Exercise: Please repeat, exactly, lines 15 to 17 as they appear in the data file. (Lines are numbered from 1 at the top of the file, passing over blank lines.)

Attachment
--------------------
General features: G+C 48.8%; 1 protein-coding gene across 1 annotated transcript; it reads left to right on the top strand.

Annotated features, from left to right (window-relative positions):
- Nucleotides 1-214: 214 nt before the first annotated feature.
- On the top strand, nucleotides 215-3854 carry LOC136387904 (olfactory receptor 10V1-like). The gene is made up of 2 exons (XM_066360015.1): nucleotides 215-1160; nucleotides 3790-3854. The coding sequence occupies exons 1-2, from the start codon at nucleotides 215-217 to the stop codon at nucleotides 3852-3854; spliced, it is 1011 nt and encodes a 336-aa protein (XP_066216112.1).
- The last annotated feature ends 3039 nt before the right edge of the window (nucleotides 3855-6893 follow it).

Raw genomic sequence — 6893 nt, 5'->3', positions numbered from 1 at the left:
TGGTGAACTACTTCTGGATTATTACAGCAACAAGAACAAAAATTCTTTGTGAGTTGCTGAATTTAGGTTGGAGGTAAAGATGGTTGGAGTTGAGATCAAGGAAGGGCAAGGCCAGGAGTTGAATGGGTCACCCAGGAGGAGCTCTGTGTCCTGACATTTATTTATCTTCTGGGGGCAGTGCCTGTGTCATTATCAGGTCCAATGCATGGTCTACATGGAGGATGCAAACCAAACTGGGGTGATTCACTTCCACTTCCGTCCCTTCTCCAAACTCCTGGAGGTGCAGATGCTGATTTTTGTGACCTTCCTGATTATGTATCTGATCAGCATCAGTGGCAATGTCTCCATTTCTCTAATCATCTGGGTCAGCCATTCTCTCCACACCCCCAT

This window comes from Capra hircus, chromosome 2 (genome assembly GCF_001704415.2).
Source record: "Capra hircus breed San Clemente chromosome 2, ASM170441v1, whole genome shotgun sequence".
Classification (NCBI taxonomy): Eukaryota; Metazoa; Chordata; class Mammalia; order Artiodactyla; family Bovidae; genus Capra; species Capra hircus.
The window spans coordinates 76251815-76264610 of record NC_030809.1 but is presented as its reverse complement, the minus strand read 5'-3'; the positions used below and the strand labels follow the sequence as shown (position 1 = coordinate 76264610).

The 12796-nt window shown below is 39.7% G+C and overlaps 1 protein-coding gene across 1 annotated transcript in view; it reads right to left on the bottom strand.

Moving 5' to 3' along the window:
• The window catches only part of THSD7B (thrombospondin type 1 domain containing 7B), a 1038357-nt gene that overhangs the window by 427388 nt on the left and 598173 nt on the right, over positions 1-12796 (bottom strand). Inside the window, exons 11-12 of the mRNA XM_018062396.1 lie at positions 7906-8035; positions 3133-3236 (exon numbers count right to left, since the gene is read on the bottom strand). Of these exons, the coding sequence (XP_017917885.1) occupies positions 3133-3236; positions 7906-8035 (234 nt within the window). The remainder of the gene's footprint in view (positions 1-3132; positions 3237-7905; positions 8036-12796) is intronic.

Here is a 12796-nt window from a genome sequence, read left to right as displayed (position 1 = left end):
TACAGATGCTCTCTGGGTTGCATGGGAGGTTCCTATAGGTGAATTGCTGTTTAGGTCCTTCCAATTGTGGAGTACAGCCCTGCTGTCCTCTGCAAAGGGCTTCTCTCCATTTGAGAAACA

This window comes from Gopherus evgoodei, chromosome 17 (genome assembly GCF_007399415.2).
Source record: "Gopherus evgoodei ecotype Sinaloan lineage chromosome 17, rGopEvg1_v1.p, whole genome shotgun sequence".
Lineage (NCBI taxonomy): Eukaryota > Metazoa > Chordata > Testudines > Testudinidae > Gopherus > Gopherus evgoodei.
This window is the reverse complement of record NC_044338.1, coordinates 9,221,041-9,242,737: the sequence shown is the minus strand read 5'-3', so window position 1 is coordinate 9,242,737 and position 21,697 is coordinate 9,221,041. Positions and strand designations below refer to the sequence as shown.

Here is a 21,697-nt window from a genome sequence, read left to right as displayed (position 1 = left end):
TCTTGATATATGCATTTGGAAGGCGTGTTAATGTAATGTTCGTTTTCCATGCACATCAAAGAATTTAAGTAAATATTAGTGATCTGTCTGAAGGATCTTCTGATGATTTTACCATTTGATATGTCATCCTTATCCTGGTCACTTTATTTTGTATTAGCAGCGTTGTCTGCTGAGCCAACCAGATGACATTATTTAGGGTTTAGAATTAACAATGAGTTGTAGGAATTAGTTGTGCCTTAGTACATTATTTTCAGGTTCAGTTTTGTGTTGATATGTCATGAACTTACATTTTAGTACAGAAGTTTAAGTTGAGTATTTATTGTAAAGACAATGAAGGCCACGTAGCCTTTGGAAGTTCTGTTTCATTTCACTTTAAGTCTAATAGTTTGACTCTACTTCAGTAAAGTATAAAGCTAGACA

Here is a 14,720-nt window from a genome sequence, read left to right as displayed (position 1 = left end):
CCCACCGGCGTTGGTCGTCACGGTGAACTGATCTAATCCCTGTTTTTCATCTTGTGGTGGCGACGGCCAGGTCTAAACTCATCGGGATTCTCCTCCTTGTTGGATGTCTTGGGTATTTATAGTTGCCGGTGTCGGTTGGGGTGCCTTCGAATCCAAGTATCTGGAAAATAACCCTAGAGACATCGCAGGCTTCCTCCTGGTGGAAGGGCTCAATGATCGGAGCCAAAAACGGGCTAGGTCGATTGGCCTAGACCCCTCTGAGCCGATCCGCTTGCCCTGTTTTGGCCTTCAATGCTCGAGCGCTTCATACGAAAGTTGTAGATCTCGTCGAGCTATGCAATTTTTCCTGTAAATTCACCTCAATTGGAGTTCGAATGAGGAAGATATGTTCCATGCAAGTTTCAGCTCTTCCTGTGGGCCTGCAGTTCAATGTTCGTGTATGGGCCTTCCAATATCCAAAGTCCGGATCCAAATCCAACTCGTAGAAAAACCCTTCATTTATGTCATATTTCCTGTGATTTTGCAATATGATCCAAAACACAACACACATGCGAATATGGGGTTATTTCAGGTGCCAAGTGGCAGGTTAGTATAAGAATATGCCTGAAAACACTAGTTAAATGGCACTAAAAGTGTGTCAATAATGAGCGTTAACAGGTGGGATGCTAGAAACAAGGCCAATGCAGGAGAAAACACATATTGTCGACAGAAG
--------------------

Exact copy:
Here is a 12796-nt window from a genome sequence, read left to right as displayed (position 1 = left end):
TACAGATGCTCTCTGGGTTGCATGGGAGGTTCCTATAGGTGAATTGCTGTTTAGGTCCTTCCAATTGTGGAGTACAGCCCTGCTGTCCTCTGCAAAGGGCTTCTCTCCATTTGAGAAACA

This window comes from Gopherus evgoodei, chromosome 17 (genome assembly GCF_007399415.2).